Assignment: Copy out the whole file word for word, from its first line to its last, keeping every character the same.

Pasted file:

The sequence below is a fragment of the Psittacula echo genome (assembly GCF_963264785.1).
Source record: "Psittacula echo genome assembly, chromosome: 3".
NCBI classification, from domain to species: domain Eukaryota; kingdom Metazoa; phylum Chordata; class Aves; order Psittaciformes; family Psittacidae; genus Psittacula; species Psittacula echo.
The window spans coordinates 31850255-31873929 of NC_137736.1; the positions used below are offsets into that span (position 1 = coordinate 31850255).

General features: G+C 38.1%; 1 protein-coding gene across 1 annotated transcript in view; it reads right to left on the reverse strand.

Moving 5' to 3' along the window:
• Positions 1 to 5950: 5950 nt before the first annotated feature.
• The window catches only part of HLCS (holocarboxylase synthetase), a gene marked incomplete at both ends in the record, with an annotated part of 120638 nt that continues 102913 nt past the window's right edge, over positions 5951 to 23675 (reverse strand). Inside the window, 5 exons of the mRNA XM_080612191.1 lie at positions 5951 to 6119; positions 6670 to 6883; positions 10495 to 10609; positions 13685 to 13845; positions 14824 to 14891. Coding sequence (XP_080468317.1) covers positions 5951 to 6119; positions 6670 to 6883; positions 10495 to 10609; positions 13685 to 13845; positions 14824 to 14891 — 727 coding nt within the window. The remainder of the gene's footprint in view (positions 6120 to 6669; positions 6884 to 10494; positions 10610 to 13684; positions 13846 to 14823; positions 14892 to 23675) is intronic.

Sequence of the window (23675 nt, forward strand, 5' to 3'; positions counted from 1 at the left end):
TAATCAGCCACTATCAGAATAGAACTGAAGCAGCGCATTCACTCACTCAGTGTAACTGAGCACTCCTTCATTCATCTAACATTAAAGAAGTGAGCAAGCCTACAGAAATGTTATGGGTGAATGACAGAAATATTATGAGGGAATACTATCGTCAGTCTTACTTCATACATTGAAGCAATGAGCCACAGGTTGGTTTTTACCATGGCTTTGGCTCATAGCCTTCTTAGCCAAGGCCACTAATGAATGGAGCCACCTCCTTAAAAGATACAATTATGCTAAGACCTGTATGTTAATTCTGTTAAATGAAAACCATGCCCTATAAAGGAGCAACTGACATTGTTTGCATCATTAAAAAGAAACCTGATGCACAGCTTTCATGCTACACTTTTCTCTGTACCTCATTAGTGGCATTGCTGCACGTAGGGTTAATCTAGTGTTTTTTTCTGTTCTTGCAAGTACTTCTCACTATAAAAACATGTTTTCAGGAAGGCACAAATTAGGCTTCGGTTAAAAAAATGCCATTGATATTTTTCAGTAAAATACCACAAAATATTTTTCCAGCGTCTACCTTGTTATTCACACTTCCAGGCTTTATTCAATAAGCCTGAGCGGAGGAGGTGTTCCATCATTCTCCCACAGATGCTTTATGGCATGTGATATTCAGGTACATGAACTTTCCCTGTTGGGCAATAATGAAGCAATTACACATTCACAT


The sequence below is a fragment of the Psittacula echo genome (assembly GCF_963264785.1).
Source record: "Psittacula echo genome assembly, chromosome: 3".
NCBI classification, from domain to species: domain Eukaryota; kingdom Metazoa; phylum Chordata; class Aves; order Psittaciformes; family Psittacidae; genus Psittacula; species Psittacula echo.
The window spans coordinates 31850255-31873929 of NC_137736.1; the positions used below are offsets into that span (position 1 = coordinate 31850255).

General features: G+C 38.1%; 1 protein-coding gene across 1 annotated transcript in view; it reads right to left on the reverse strand.

Moving 5' to 3' along the window:
• Positions 1 to 5950: 5950 nt before the first annotated feature.
• The window catches only part of HLCS (holocarboxylase synthetase), a gene marked incomplete at both ends in the record, with an annotated part of 120638 nt that continues 102913 nt past the window's right edge, over positions 5951 to 23675 (reverse strand). Inside the window, 5 exons of the mRNA XM_080612191.1 lie at positions 5951 to 6119; positions 6670 to 6883; positions 10495 to 10609; positions 13685 to 13845; positions 14824 to 14891. Coding sequence (XP_080468317.1) covers positions 5951 to 6119; positions 6670 to 6883; positions 10495 to 10609; positions 13685 to 13845; positions 14824 to 14891 — 727 coding nt within the window. The remainder of the gene's footprint in view (positions 6120 to 6669; positions 6884 to 10494; positions 10610 to 13684; positions 13846 to 14823; positions 14892 to 23675) is intronic.

Sequence of the window (23675 nt, forward strand, 5' to 3'; positions counted from 1 at the left end):
TAATCAGCCACTATCAGAATAGAACTGAAGCAGCGCATTCACTCACTCAGTGTAACTGAGCACTCCTTCATTCATCTAACATTAAAGAAGTGAGCAAGCCTACAGAAATGTTATGGGTGAATGACAGAAATATTATGAGGGAATACTATCGTCAGTCTTACTTCATACATTGAAGCAATGAGCCACAGGTTGGTTTTTACCATGGCTTTGGCTCATAGCCTTCTTAGCCAAGGCCACTAATGAATGGAGCCACCTCCTTAAAAGATACAATTATGCTAAGACCTGTATGTTAATTCTGTTAAATGAAAACCATGCCCTATAAAGGAGCAACTGACATTGTTTGCATCATTAAAAAGAAACCTGATGCACAGCTTTCATGCTACACTTTTCTCTGTACCTCATTAGTGGCATTGCTGCACGTAGGGTTAATCTAGTGTTTTTTTCTGTTCTTGCAAGTACTTCTCACTATAAAAACATGTTTTCAGGAAGGCACAAATTAGGCTTCGGTTAAAAAAATGCCATTGATATTTTTCAGTAAAATACCACAAAATATTTTTCCAGCGTCTACCTTGTTATTCACACTTCCAGGCTTTATTCAATAAGCCTGAGCGGAGGAGGTGTTCCATCATTCTCCCACAGATGCTTTATGGCATGTGATATTCAGGTACATGAACTTTCCCTGTTGGGCAATAATGAAGCAATTACACATTCACAT